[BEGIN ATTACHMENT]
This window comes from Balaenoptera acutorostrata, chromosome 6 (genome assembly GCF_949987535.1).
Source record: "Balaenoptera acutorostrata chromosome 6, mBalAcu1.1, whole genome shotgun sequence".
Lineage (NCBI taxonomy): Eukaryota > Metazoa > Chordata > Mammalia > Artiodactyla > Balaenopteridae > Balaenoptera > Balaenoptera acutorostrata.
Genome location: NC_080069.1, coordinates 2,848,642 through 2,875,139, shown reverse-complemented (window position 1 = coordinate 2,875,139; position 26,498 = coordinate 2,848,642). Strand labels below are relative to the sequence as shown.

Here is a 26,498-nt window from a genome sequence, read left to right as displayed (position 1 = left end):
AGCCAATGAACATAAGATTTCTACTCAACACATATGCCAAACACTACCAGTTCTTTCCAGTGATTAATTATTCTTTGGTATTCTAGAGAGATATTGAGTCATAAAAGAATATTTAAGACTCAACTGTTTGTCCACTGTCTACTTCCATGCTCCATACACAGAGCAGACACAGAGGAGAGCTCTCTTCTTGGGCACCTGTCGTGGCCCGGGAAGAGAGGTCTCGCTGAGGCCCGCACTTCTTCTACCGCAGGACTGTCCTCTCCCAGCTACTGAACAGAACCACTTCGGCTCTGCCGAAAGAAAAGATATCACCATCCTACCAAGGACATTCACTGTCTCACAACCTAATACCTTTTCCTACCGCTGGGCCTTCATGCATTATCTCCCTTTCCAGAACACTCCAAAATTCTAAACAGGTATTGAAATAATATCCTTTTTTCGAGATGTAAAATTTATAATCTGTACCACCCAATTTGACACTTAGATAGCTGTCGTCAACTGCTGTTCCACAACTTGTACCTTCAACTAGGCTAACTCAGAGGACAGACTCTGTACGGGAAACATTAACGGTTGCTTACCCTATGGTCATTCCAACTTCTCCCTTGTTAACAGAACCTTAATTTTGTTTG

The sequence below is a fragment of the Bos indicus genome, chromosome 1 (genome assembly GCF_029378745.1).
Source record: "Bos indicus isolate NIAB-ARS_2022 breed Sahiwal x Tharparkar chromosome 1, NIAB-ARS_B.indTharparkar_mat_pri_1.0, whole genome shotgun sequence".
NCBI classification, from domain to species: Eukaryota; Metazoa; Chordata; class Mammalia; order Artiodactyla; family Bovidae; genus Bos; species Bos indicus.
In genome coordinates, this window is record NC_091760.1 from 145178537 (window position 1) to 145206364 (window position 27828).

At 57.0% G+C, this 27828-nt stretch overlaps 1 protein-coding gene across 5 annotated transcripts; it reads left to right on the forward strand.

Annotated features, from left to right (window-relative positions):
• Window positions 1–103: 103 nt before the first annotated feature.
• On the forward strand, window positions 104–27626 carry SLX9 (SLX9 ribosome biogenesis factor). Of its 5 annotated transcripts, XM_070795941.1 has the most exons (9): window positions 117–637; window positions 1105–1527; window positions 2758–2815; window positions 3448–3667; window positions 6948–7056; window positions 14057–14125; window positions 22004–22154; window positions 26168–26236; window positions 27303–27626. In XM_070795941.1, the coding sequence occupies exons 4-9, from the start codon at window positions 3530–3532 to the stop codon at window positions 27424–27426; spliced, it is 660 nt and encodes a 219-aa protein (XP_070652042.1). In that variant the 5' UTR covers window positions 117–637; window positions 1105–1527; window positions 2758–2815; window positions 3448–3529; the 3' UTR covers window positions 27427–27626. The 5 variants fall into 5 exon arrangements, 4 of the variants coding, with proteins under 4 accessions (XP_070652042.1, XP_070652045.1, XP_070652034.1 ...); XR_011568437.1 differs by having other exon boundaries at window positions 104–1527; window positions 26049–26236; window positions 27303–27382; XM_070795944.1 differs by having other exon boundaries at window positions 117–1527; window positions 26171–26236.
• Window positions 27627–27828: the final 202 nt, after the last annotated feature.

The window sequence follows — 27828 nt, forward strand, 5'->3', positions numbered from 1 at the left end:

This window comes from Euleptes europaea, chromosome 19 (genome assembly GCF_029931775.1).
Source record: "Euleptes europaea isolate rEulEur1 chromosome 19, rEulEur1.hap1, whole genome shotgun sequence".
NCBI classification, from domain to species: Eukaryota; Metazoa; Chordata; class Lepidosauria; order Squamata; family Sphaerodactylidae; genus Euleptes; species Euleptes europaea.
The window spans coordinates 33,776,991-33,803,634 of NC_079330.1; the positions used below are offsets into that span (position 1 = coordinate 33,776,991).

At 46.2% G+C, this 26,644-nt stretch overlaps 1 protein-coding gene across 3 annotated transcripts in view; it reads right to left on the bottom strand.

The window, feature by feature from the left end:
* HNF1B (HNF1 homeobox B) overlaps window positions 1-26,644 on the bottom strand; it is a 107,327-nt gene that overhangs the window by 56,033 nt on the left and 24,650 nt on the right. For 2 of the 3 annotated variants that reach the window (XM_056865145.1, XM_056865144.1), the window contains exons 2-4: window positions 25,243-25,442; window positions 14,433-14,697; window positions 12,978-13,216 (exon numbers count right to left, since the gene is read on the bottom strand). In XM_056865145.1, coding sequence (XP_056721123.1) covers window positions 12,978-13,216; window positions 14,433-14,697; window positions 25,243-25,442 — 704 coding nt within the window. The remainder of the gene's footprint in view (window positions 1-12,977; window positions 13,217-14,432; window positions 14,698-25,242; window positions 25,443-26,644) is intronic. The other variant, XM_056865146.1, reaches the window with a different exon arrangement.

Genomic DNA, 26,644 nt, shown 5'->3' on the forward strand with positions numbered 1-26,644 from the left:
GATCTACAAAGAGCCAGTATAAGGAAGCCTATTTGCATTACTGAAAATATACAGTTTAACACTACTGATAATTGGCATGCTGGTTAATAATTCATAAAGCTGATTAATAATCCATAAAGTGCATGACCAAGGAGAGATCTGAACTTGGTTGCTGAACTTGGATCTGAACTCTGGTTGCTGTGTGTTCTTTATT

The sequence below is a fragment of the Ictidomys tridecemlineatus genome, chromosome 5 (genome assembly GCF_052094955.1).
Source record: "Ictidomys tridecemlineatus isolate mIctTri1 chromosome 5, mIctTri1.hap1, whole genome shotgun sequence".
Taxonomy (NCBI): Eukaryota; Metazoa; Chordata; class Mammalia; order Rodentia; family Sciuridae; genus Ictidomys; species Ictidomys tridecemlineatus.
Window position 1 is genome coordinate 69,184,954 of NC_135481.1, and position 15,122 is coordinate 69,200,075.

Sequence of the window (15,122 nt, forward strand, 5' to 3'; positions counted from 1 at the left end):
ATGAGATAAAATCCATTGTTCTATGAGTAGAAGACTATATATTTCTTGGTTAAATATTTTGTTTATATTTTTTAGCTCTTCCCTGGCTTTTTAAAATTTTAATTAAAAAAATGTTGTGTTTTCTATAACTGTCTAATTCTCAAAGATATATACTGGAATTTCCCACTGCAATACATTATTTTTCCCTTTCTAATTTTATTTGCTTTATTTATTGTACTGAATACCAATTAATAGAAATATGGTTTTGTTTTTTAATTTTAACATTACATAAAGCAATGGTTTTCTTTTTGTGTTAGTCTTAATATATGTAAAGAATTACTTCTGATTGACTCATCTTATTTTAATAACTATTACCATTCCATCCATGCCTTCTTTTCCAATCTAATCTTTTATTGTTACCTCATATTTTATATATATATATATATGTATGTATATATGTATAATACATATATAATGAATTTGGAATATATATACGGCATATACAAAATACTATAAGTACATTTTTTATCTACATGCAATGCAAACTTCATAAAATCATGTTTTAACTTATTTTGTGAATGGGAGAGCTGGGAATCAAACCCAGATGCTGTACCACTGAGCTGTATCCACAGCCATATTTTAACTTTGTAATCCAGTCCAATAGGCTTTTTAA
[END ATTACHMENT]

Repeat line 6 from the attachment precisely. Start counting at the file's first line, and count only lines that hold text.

AGCCAATGAACATAAGATTTCTACTCAACACATATGCCAAACACTACCAGTTCTTTCCAGTGATTAATTATTCTTTGGTATTCTAGAGAGATATTGAGTCATAAAAGAATATTTAAGACTCAACTGTTTGTCCACTGTCTACTTCCATGCTCCATACACAGAGCAGACACAGAGGAGAGCTCTCTTCTTGGGCACCTGTCGTGGCCCGGGAAGAGAGGTCTCGCTGAGGCCCGCACTTCTTCTACCGCAGGACTGTCCTCTCCCAGCTACTGAACAGAACCACTTCGGCTCTGCCGAAAGAAAAGATATCACCATCCTACCAAGGACATTCACTGTCTCACAACCTAATACCTTTTCCTACCGCTGGGCCTTCATGCATTATCTCCCTTTCCAGAACACTCCAAAATTCTAAACAGGTATTGAAATAATATCCTTTTTTCGAGATGTAAAATTTATAATCTGTACCACCCAATTTGACACTTAGATAGCTGTCGTCAACTGCTGTTCCACAACTTGTACCTTCAACTAGGCTAACTCAGAGGACAGACTCTGTACGGGAAACATTAACGGTTGCTTACCCTATGGTCATTCCAACTTCTCCCTTGTTAACAGAACCTTAATTTTGTTTG